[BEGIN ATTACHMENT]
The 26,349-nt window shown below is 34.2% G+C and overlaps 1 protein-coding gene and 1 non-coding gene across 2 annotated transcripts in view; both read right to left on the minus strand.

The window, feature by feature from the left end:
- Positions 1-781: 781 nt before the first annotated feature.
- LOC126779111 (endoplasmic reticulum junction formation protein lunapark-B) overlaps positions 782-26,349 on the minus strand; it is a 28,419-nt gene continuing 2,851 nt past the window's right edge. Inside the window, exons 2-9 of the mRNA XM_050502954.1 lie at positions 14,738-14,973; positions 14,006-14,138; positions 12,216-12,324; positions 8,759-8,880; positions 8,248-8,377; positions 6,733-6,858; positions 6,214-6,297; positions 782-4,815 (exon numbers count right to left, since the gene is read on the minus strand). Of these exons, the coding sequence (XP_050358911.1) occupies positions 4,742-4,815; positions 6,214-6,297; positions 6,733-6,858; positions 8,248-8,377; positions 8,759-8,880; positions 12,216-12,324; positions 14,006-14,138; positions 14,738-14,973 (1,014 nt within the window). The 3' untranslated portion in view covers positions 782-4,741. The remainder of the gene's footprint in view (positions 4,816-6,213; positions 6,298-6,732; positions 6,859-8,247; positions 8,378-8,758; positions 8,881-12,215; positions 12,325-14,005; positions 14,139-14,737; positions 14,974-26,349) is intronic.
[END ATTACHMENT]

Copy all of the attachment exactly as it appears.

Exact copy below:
The 26,349-nt window shown below is 34.2% G+C and overlaps 1 protein-coding gene and 1 non-coding gene across 2 annotated transcripts in view; both read right to left on the minus strand.

The window, feature by feature from the left end:
- Positions 1-781: 781 nt before the first annotated feature.
- LOC126779111 (endoplasmic reticulum junction formation protein lunapark-B) overlaps positions 782-26,349 on the minus strand; it is a 28,419-nt gene continuing 2,851 nt past the window's right edge. Inside the window, exons 2-9 of the mRNA XM_050502954.1 lie at positions 14,738-14,973; positions 14,006-14,138; positions 12,216-12,324; positions 8,759-8,880; positions 8,248-8,377; positions 6,733-6,858; positions 6,214-6,297; positions 782-4,815 (exon numbers count right to left, since the gene is read on the minus strand). Of these exons, the coding sequence (XP_050358911.1) occupies positions 4,742-4,815; positions 6,214-6,297; positions 6,733-6,858; positions 8,248-8,377; positions 8,759-8,880; positions 12,216-12,324; positions 14,006-14,138; positions 14,738-14,973 (1,014 nt within the window). The 3' untranslated portion in view covers positions 782-4,741. The remainder of the gene's footprint in view (positions 4,816-6,213; positions 6,298-6,732; positions 6,859-8,247; positions 8,378-8,758; positions 8,881-12,215; positions 12,325-14,005; positions 14,139-14,737; positions 14,974-26,349) is intronic.